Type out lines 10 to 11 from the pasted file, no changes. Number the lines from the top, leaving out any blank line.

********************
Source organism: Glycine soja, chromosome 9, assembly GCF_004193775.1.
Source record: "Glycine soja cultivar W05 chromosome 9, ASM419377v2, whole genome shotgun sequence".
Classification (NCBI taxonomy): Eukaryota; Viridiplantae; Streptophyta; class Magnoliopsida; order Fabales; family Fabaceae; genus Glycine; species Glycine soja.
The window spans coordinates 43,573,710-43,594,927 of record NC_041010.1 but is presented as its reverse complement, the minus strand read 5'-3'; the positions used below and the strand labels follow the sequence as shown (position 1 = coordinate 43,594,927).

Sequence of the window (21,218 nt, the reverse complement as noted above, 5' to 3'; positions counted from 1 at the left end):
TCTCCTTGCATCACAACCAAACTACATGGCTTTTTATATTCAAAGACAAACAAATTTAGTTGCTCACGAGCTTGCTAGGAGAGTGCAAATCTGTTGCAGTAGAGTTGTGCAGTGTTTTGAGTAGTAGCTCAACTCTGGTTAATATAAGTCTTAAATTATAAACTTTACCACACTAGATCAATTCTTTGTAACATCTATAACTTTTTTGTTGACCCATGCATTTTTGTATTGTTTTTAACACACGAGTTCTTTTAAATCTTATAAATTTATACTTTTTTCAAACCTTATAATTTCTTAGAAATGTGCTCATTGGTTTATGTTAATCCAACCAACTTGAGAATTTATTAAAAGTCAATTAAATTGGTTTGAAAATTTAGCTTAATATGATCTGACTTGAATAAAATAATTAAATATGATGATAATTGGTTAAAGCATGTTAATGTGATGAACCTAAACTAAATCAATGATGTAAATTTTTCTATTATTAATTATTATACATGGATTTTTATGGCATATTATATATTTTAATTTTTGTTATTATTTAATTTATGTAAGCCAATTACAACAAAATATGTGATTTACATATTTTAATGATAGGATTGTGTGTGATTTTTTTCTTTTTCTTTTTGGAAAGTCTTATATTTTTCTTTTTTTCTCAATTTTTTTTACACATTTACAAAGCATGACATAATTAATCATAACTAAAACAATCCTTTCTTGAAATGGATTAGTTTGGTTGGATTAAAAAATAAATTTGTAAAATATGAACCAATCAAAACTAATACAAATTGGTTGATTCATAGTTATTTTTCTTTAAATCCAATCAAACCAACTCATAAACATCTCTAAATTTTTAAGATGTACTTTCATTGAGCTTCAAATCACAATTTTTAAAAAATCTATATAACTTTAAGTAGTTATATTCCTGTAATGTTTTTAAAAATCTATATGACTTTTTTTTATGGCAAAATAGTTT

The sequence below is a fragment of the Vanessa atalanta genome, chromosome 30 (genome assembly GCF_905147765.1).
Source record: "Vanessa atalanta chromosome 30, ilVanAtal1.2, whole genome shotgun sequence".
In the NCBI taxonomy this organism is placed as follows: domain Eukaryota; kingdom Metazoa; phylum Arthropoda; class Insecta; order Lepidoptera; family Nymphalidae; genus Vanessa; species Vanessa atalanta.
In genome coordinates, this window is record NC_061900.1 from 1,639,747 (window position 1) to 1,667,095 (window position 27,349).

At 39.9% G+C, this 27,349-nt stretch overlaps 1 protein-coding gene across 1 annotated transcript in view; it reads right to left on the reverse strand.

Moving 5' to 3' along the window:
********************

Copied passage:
In genome coordinates, this window is record NC_061900.1 from 1,639,747 (window position 1) to 1,667,095 (window position 27,349).

At 39.9% G+C, this 27,349-nt stretch overlaps 1 protein-coding gene across 1 annotated transcript in view; it reads right to left on the reverse strand.